Watching guitarist Bob Kinney open for pianist Bob Malone at the Upstage Center Saturday, I thought he looked like a combination of Bruce Springsteen and Paul Simon and sang with a Tom Petty-like tone.
Maybe that was just my mind trying to understand a new person by cramming him into existing characterizations. But because it was my first show at the Upstage, my little brain was wrestling with a lot of "new."
I was impressed by the tasteful decor. The stage reminded me of a late '90s "MTV Unplugged" jam with its all-black background, small white string lights and groups of tall candles burning on stools. The hallways leading into the auditorium were clean and new with framed posters of concerts and musicians like the Grateful Dead/Allman Brothers "breakfast served at dawn" print and the head shot of Carlos Santana deep in a jam trance.
And the sound was excellent -- sharp and well-balanced.
Kinney sounded great. Strumming away on his steel strings, singing about "the edge of where you end and the start of me," he gave the crowd a fun evening.
His guitar was at its best during tender playing, like his Eddie Raven cover of "Joe Knows How to Live," but he proved he can rock with a stormy version of Bill Withers' "Ain't No Sunshine."
Between Kinney and the headliner, Bob Malone, I noticed there is no smoking in the Upstage. For a lot of folks, live rock and blues are very much a smoking environment, but I find the clean air refreshing. New Yorkers now are doing what Californians were doing back in '98 -- complaining about the right to smoke cancer sticks. We've heard it all before. So the Upstage is a place that's good for your ears and lungs (and OK for kids, too).
There is a small bar in the back corner, where bottles are pulled from big plastic coolers. I was impressed they had Widmer's Hefeweizen -- "America's original" --but a bit peeved at having to wait for my receipt to print in a back office. Cash is the way to go at the Upstage.
So Bob Malone got right into it with one of those "I know he's your husband, but he don't know I'm your man" tunes. Curly mop raging, Malone was bouncing his feet 5 inches off the floor and banging on the keys so hard a water bottle on the piano was dancing. The crowd started dancing, making use of the open areas at the sides of the stage.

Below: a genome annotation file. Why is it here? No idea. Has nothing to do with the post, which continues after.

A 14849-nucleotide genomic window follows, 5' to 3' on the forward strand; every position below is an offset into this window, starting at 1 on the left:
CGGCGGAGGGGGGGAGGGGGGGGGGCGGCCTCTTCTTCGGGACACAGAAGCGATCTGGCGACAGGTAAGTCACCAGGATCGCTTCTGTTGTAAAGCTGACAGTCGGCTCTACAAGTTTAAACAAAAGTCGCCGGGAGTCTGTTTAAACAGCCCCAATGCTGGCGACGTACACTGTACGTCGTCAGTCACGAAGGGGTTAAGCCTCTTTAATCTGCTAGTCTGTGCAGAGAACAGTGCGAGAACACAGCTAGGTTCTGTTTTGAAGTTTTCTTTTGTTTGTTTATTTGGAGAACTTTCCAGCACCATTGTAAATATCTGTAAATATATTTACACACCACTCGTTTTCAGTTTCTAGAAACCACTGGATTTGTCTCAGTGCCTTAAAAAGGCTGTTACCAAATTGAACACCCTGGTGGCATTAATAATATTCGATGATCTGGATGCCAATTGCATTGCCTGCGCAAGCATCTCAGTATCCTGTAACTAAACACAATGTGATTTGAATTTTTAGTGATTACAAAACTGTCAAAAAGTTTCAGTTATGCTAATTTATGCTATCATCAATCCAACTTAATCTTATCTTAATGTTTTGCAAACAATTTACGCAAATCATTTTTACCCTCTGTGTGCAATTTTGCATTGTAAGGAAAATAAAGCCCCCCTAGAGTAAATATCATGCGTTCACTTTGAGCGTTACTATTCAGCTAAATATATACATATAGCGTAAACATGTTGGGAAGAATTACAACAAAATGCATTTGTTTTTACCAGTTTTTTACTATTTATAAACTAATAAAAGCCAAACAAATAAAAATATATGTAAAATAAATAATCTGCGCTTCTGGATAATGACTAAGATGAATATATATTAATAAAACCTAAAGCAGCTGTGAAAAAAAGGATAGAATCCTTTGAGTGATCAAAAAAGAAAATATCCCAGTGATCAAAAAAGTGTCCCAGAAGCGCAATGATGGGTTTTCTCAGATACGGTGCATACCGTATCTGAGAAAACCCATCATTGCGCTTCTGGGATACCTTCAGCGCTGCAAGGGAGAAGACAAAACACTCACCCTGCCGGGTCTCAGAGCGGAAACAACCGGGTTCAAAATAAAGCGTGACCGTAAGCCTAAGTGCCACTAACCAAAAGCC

Malone can tell a story. I felt like I was the one in the cheap motel when he sang, "This one's called the Gold Rush Inn, and it ain't no different than the last 10 flea bags I been in... there's cigarette burns on the night stand."
He got kind existential, too, in a "Dharma Bums" kind of way, when he described the frustration of performing on the road and waking up and not knowing where you are. "Wonderin' how these places all look so the same after you'd come so far... These hotel rooms protect my body, but they a danger to my soul."
Bob Malone is a vital musician who has something meaningful to add to the discussion. Not having "hit the big time" so far might have saved him from being corrupted. I can imagine him being thankful he's not famous or rich. "There's CDs for sale out front," he mentioned between songs. "And, uh, I'm not gonna beat around the bush. I need the money."
Coming up at the Upstage are more dharma bums -- Van Morrison's Shana Morrison on May 2, and the Trailer Park Troubadours later that month. I can't wait for the honorable Jack McQuirk weenies-and-bean roast in the parking lot. That IS poetry.
Call the Upstage Center at 882-8900 or go to www.theupstagecenter.net/.
Call Karl Horeis at 881-1219.